Wilmer Flores is battling strep throat, so Ruben Tejada gets the call to start at shortstop for the Mets. Also notable is veteran outfielder Michael Cuddyer getting the start in left field over hot-hitting rookie Michael Conforto. Cuddyer mustered a meager .699 OPS during an injury-plagued campaign, while Conforto wowed with an .841 OPS since debuting in the majors shortly after the All-Star break.


LF Carl Crawford
2B Howie Kendrick
SS Corey Seager
1B Adrian Gonzalez
3B Justin Turner
RF Andre Ethier
C A.J. Ellis
CF Joc Pederson
SP Clayton Kershaw

Outfielder Yasiel Puig is riding the bench, which is no surprise. Puig spent most of the second half sidelined with a hamstring injury and returned just before the end of the regular season. He’s currently battling back spasms. Ethier performs very well against right-handed pitching — he posted a .900 OPS against them this season — so expect Puig to ride the bench until Game 4 (if necessary), when lefty Steven Matz starts for the Mets. Also noteworthy is rookie Corey Seager hitting third to open the post-season for the Dodgers. Seager, one of baseball’s top prospects entering the season according to most, hit .337/.425/.561 in 113 plate appearances after making his big league debut on September 3.

Rougned Odor steals the show to send Rangers to 2-0 ALDS lead over the Blue Jays

Rougned Odor
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The Rangers outlasted the Blue Jays in 14 innings to take the second game of the ALDS on Friday 6-4, moving to a 2-0 lead in the best-of-five series. Second baseman Rougned Odor‘s star shone brightest, as he used his speed to set up the go-ahead run in the top of the 14th.

With LaTroy Hawkins on the mound and the Jays employing an infield shift, Odor slapped a weak ground ball towards Josh Donaldson, positioned where the shortstop would normally play. Donaldson’s momentum took his momentum away from first base, so he had to make an off-balance throw. Odor then moved to second base on Chris Jimenez’s single to right field — narrowly making it back to the second base bag after rounding too far, a play which required replay review. Odor scored the go-ahead run, breaking a 4-4 tie, when Hanser Alberto (Adrian Beltre‘s replacement at third base) lined a single to center field.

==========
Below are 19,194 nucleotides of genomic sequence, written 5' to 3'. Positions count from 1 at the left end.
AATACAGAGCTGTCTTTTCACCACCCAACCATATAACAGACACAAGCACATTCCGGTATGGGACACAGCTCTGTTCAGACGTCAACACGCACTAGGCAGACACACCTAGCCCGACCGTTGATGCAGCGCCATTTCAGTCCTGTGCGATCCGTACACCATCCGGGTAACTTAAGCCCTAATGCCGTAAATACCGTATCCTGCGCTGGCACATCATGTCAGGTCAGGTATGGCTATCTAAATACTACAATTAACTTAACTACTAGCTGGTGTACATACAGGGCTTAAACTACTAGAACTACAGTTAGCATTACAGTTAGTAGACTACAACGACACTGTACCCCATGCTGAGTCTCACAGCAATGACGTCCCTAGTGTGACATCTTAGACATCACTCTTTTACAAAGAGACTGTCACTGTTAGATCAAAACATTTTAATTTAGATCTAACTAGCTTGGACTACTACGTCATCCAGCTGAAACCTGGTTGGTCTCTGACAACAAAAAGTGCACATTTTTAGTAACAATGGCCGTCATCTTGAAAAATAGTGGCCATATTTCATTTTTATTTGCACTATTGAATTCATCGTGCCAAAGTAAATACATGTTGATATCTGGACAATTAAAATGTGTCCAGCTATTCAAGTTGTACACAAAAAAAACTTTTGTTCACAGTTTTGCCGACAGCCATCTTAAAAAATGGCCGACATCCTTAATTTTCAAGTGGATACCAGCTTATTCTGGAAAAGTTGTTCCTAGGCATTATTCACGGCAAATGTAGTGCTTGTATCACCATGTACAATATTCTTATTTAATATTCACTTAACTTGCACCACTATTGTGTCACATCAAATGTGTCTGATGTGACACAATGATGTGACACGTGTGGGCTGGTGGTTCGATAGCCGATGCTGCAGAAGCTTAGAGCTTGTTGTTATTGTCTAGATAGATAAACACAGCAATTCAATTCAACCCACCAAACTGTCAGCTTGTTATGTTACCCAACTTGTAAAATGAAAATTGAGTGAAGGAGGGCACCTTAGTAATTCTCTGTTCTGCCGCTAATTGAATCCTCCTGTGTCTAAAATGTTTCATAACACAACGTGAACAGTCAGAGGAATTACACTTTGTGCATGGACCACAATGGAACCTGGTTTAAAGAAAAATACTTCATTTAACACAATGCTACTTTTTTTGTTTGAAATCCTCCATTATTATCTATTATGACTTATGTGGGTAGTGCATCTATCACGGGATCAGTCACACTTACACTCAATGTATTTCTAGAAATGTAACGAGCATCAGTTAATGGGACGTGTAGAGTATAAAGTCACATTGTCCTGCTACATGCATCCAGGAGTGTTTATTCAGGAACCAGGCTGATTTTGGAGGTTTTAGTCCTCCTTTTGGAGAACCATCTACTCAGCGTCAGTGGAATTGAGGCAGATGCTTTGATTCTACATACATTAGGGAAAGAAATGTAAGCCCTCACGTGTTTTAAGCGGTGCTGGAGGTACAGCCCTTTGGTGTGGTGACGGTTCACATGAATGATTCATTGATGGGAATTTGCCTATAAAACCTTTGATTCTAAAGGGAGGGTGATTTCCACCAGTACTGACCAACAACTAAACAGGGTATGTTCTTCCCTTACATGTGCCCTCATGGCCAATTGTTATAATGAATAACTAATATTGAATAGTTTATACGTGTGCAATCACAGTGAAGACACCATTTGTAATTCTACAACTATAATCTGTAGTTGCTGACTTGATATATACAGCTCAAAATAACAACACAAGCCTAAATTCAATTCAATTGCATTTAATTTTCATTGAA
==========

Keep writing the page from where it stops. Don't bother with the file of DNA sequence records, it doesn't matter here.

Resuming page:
Center fielder Delino DeShields had three hits with an RBI and two runs scored in seven at-bats. The RBI padded the Rangers’ lead to 6-4 in the 14th, as he beat out an infield single against Liam Hendriks. Starter Cole Hamels was strong over seven innings, allowing four runs (only two earned) on six hits with no walks and six strikeouts. The Rangers’ bullpen pitched seven scoreless innings of relief, including Ross Ohlendorf‘s 14th inning in which he recorded all three outs on strikeouts.

On the Jays’ side of things, Josh Donaldson hit a home run and helped instigate a benches-clearing argument with Rangers reliever Keone Kela. Donaldson had smoked a Kela offering home run distance was foul, then repeatedly swore at Kela because he felt the right-hander was quick-pitching him, according to Ken Rosenthal of FOX Sports.

Jays starter Marcus Stroman was shaky early, coughing up three runs in the first two innings, but was able to settle down. He ultimately allowed four runs (three earned) on five hits and two walks with five strikeouts in seven innings. The Jays’ bullpen allowed only four base runners on two hits and two walks through the 13th, before Hawkins and Hendriks relented.

The two teams will have an off-day on Saturday as they travel to Texas to continue the ALDS. Game 3 starts on Sunday at 8:00 PM EDT, featuring Marco Estrada starting for the Jays and Martin Perez for the Rangers. The Blue Jays are still in search of their first playoff victory since Joe Carter’s walk-off home run in Game 6 of the 1993 World Series.